Learning to live with the loss | PostIndependent.com

Learning to live with the loss

Three weeks after the Coal Seam Fire raced through the west edge of Glenwood Springs, those whose homes were destroyed are learning to live with the loss.For Janice and Jim George, Janice’s son Troy Gordon and his fiance Michel Field, who were neighbors on Highway 6&24 in West Glenwood, the hardest part of the disaster is watching people sift through the remains of their lives in the ashes of their burned out homes.Almost every day, they have to run someone off their property, Gordon said.”The hardest thing we’ve had to deal with is people walking on our property sifting through our foundation,” Gordon said. They’ve even came with metal detectors.”They just don’t realize it’s someone’s home, even though it’s no longer there,” he said.There is an upside, however.”The nicest thing is a lot of people have come by and offered help or called,” Gordon said.Both families had good insurance coverage on their homes. Their insurance will cover most of their living expenses and help to rebuild their homes. The Georges are now renting a home and Gordon and Field, who will marry in September, are living with Michel’s mother in Silt. Both families plan to rebuild.”I still have a house payment to make,” Janice George said.But neither family will get a brand new house free and clear. “The essence behind insurance is to get you back to where you were before,” Gordon said. For example, insurance will only pay for as much house as they had before the fire.Both families lost things that were not covered by insurance. Janice and Jim lost two all-terrain vehicles. Gordon lost an antique motorcycle. Thursday, Troy and Michel replaced their wedding and engagement rings that were lost in the fire.They did find Troy’s wedding band, but it was warped out of shape by the heat. Although they sifted through the ashes of the house, they could not find Michel’s engagement ring.”It wasn’t for lack of trying,” Gordon said.Now faced with rebuilding, the couples worry about the prospect of flooding and mud slides in the heavily burned over Mitchell Creek.”My big question is if we get a flood will FEMA (Federal Emergency Management Agency) step in,” Gordon said.Janice and Troy have a long history in Glenwood Springs. Janice’s family, the Amichauxs, came to town in 1906. In the ’70s, her brother opened Ami’s Acres, which is now a recreational vehicle park. Despite two close calls, the campground was unscorched by either the Coal Seam or the Storm King fires.The fire has taken an emotional toll.”It’s kind of overwhelming. You try to handle everything, and try to get back to your life,” Gordon said.He and Michel still talk about the evacuation and the loss of all their possessions.”If we only had time to pack. If we’d only had 15 minutes,” Michel said.For Jourdon and Jennifer Ingelhart, who lived not far from the Georges in the Storm King Trailer Park, getting their lives back to some kind of normalcy has been a struggle.Since the fire burned their home, they have been living in a camper trailer beside the Crystal River Baptist Church in Carbondale.”We had home insurance, but we didn’t have replacement insurance,” Jennifer Ingelhart said. Their insurance will pay replacement value up to $20,000 on the contents of their home.”We’ve had people tell us there’s no guarantee we’ll get that much,” she said.They are also responsible for cleaning up the remains of their trailer home. The couple went to the Red Cross, which said it couldn’t help but referred them to FEMA, who said the same thing.”FEMA told us if we weren’t insured we probably could get a grant,” she said. “They said to use our insurance settlement, but we need to save all we can for a new home.”Dave and Jeannie Russell, who lived in the same area as the Ingelharts, the Georges, Gordon and Field, and also lost their home, are not anxious to rebuild.”We were evacuated in 1994” during the Storm King Fire, Dave Russell said. “After this (the Coal Seam) we’ll try to get a motorhome.”That way they can move around some and evaluate where they want to live next, he said.Also natives of Glenwood Springs, the couple had many friends to turn to for help. And plenty offered.”One thing we found out, we have a bunch of friends,” he said.As with the other families, the loss of their house and its contents has been hard to deal with.”It’s definitely kind of weird when you lose all your worldly possessions. I though it would get easier, but as time goes on it gets a little more difficult,” he said. “The hardest part for me, I had some antique tools my grandfather gave me. I wanted to give them to my grandson.”They were lost in the fire. In fact, the fire was so hot an aluminum ladder he had was reduced to “a puddle,” he said.But with the help of their friends and family, they are slowly getting back on their feet.”The generosity has been incredible,” Russell said. Their buddies in a local four-wheeling club set up an account at a local bank to raise money for the couple. Jeannie’s parents even came from out of town with toothbrushes, hair brushes and hair dryers.Despite their terrifying experience, and the loss of almost all they own, the four families are moving on, rebuilding their lives, and looking to the future.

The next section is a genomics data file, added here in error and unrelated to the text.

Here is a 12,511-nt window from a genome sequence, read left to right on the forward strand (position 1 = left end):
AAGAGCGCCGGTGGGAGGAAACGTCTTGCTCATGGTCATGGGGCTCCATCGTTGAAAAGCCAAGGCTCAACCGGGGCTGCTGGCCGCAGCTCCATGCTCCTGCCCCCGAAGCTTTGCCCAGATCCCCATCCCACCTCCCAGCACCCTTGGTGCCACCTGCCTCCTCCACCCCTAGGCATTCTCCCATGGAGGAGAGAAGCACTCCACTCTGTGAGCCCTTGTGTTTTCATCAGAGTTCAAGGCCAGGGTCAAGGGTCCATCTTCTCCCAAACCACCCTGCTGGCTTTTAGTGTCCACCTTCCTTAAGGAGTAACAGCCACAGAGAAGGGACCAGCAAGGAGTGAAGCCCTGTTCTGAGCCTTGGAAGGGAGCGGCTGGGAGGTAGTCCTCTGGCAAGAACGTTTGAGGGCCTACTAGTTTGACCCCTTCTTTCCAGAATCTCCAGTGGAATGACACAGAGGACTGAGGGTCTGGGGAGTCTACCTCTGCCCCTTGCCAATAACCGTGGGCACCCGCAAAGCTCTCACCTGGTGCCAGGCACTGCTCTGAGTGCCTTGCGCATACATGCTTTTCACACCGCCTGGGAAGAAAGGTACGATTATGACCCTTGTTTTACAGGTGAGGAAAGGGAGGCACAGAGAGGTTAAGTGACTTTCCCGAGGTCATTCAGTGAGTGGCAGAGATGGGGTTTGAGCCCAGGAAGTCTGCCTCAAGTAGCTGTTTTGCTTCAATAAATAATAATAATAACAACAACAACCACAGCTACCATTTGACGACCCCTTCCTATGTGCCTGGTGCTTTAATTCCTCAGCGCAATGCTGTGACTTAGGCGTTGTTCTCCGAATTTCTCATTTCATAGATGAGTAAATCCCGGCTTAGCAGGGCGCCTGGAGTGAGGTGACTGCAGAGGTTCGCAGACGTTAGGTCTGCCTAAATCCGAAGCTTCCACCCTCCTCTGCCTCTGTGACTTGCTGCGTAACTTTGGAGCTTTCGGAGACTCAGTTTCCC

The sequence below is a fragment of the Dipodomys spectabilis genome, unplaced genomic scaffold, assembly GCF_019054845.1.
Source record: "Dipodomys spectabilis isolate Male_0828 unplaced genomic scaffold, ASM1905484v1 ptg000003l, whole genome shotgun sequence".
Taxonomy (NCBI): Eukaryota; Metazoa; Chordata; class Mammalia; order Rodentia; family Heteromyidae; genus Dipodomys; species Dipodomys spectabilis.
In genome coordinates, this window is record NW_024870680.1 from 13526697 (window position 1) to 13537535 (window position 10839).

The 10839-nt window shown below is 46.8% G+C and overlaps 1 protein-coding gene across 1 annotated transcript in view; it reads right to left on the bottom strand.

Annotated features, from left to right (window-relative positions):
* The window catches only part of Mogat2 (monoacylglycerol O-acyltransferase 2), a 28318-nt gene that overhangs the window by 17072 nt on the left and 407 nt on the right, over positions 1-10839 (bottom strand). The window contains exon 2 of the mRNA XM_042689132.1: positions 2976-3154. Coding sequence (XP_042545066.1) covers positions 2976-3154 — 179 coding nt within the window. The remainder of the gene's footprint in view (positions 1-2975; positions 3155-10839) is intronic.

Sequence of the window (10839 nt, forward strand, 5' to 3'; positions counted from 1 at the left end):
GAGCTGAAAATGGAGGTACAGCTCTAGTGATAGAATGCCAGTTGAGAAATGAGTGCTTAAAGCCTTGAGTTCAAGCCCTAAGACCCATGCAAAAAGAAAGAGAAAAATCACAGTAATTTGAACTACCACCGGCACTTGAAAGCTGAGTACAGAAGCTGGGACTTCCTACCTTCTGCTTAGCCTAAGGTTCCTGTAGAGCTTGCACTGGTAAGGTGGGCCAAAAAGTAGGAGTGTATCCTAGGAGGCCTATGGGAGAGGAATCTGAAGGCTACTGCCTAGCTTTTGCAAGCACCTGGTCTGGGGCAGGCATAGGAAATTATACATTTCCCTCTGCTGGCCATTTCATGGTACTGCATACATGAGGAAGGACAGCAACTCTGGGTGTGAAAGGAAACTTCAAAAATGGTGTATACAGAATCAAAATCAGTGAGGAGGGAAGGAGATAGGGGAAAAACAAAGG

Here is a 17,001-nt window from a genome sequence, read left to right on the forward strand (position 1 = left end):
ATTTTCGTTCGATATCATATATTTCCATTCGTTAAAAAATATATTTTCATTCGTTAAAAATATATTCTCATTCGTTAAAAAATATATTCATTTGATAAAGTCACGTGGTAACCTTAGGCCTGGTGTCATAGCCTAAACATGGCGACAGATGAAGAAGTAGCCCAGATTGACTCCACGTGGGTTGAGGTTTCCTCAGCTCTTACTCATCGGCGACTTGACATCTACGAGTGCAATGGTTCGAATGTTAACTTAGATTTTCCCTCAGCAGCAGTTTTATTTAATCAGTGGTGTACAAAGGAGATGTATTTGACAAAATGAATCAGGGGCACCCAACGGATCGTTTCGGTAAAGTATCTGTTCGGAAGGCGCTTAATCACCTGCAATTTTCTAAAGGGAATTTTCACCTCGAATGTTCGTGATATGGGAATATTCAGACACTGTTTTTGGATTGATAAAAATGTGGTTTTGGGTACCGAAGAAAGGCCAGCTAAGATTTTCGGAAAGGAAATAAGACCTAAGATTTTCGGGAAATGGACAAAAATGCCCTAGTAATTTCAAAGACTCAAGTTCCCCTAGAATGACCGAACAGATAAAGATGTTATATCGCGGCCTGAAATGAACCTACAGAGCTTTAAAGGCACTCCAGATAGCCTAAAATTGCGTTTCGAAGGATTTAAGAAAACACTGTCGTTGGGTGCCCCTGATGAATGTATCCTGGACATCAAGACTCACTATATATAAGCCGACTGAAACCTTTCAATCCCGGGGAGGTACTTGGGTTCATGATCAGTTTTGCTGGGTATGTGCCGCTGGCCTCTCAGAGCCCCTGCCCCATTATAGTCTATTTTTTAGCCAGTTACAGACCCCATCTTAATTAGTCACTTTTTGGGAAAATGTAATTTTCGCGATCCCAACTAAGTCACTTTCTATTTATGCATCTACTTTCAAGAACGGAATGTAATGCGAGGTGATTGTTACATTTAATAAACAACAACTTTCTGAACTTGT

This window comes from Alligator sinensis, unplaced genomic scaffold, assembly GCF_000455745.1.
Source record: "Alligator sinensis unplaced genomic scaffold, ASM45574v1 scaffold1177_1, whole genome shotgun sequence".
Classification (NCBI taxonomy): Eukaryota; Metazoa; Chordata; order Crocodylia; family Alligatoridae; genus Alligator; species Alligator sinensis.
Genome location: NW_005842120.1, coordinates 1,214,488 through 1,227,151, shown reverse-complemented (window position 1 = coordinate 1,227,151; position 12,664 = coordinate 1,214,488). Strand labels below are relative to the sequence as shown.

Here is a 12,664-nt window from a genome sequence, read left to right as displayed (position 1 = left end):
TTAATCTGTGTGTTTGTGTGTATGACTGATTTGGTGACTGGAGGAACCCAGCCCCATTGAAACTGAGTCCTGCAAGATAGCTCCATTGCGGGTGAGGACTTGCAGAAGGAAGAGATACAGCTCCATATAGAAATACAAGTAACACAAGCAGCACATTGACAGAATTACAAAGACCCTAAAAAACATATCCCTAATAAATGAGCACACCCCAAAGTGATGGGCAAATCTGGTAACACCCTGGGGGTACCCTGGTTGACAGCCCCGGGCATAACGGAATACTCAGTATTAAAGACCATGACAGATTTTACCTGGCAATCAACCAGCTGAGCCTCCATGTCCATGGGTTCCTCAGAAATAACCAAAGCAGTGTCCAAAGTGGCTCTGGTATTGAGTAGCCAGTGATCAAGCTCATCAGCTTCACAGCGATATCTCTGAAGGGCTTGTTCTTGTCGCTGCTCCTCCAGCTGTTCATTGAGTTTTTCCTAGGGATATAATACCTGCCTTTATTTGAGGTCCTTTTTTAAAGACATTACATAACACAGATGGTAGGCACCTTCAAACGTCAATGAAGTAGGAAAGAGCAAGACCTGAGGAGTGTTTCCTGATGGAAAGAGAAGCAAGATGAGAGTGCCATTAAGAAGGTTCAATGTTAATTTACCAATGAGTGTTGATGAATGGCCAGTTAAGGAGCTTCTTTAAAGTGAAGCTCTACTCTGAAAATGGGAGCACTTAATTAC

Support Local Journalism

Support Local Journalism

Readers around Glenwood Springs and Garfield County make the Post Independent’s work possible. Your financial contribution supports our efforts to deliver quality, locally relevant journalism.

Now more than ever, your support is critical to help us keep our community informed about the evolving coronavirus pandemic and the impact it is having locally. Every contribution, however large or small, will make a difference.

Each donation will be used exclusively for the development and creation of increased news coverage.


Start a dialogue, stay on topic and be civil.
If you don't follow the rules, your comment may be deleted.

User Legend: iconModerator iconTrusted User